Is this for casual sports fans? I’d say not really unless they have a general curiosity. But competition is fierce when it comes to attracting viewers. I would think more people watched Game 7 of the NLCS and both NBA games. That’s also not counting the litany of people who are watching other programming, whether its catching up on a favorite show on their streaming platform of choice or some other live or scripted TV program that live sports typically compete against.

Conversely, did the NHL grab any headlines outside of the hockey-centric bubble? It would not appear so. As of this writing, the top headlines on ESPN’s website are related to the NLCS, the Denver Nuggets, the Michigan football sign-stealing scandal, Bob Melvin taking the San Francisco Giants managerial job, and Kareem Jackson’s suspension being reduced on appeal. Such is life for a niche league that few people outside of the hardcore, diehard fans pay attention to.

How Can This Be Better In the Future?

I’ve already touched on most of my suggestions throughout this article, but I’ll recap quickly.

Do this on a weekend, preferably a Saturday or Sunday after the football season ends: Obviously, logistics are a factor as many NHL teams share an arena with the NBA team in the same city, but if the NHL can figure out a way to book 16 NHL arenas on one day in October, they can figure it out in February. Particularly when there are 22 NHL arenas that do not share a building with an NBA team. Bill it as “Hockey Day in North America” or whatever you want to call it and go from there.

Because you’re doing it on a weekend, stagger out the starting times throughout the entire day: Want to get kids into watching hockey? Have half the league play matinees, offer some sort of family package to get more children into the building, and get them to the arena. Then after the game is over, you still have hockey on later in the day they can watch before bedtime. After all, its the weekend. Live a little and let the kids stay up until 10pm to watch Jack Hughes do Jack Hughes things.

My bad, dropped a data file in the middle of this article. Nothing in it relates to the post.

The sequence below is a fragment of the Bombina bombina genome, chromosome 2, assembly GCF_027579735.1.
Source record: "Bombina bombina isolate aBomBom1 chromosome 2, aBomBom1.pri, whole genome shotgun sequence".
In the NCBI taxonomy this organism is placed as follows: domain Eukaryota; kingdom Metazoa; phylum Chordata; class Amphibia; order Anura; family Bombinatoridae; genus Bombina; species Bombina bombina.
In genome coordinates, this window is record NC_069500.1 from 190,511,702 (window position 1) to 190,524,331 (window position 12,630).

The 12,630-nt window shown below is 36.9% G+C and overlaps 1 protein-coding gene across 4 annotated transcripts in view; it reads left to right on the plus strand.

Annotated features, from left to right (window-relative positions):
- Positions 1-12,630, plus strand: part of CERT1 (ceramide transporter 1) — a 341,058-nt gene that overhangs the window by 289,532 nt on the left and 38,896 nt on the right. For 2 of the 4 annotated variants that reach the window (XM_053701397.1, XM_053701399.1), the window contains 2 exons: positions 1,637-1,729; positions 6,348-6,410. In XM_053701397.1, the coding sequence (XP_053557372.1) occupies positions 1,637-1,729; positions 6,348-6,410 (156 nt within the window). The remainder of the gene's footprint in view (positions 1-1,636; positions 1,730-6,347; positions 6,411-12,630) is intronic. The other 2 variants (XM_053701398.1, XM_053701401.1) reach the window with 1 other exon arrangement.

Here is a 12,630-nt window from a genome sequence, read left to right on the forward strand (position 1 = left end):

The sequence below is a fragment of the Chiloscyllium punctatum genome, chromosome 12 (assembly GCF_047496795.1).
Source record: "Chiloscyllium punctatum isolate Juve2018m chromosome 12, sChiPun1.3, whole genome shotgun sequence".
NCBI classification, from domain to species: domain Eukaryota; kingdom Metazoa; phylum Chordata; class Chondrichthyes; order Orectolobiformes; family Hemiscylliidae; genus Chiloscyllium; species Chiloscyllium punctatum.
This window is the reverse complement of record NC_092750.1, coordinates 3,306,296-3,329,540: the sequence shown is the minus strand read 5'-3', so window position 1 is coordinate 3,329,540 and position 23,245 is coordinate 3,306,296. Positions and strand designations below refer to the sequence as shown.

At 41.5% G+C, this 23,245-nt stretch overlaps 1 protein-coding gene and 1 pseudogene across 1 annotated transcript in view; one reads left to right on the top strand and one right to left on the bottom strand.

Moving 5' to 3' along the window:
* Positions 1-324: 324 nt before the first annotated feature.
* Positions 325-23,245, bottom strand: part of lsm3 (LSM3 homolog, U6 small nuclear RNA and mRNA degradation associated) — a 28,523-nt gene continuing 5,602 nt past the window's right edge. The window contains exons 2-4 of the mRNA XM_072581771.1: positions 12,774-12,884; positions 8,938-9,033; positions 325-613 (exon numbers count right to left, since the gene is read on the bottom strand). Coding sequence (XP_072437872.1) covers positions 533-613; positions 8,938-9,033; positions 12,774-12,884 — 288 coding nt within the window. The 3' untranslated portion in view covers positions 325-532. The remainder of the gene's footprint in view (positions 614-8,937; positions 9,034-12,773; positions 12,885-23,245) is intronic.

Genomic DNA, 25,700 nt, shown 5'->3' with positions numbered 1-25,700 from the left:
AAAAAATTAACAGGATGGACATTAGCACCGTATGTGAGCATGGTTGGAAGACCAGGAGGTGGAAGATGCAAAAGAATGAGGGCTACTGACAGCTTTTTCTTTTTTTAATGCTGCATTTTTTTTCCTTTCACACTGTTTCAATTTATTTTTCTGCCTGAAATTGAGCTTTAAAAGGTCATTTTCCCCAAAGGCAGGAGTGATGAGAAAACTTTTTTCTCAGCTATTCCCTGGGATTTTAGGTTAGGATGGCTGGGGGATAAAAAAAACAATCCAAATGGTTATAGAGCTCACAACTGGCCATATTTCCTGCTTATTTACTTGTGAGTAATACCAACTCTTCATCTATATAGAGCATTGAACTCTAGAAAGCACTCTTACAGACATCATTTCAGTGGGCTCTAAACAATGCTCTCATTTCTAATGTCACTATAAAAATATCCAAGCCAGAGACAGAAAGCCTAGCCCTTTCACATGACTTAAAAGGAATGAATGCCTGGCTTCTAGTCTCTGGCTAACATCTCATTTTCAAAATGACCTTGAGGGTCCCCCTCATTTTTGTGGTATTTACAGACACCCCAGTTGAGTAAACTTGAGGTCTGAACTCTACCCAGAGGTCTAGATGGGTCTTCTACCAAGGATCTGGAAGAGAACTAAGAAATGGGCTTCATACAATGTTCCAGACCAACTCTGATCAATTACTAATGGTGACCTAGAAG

Have better matchups: I don’t need Gary Bettman to channel his inner Vince McMahon and load up the card like its Wrestlemania. I don’t think I’m asking too much to put a few rivalry games in the mix though. The league tends to overdo it when it comes to sticking Crosby vs. Ovechkin on national TV, but if there was ever a time to do so, maybe a situation like this would warrant that sort of schedule manipulation.

A little less schtick would go a long way: As I write this, I’m watching Buccigross and Weekes dive into a plate of chicken parm prepared by Subban. All I’ll say is that I’ve never seen Scott Hanson scarf down a couple slices of pizza when the 1pm NFL games go to halftime.

Final Thoughts

“Frozen Frenzy” and the idea to stagger start times might seem like a great idea on paper to grow the game, but I think its fair to question who this product was actually for and who actually cares at the end of the day. Its nice that we basically got a continuous stream of hockey from 6pm Eastern on until the Philadelphia-Vegas game ended, but I don’t know how much it was worth it to change people’s routines and potentially annoy your biggest fans in the process. Maybe a few fans were created in the process, although it seems more likely judging from any other metric that the casual fans and so-called “undecided voters” were watching something else. Perhaps with a few production tweaks and a few bigger picture changes in mind to present better matchups, the people who clamor for staggered starting times would have some validity with their takes. Instead, we got a bunch of games that were just there as they would be on any other Tuesday night in the regular season.

Maybe I’m way off base thinking there’s a better way of doing things, and I do give the league credit for trying something new, but I also feel like Principal Skinner declaring the children are wrong when an idea that I think is kind of silly doesn’t really work all that well in execution.

How much of the “Frozen Frenzy” coverage did you watch? Were you into it or are you not a fan of the ESPN production? Are you like me in that you care about the Devils first and foremost, or will try to check out hockey whenever its on? Are you like me in that you’re confused who this actual product is for? Feel free to leave a comment below and thanks for reading.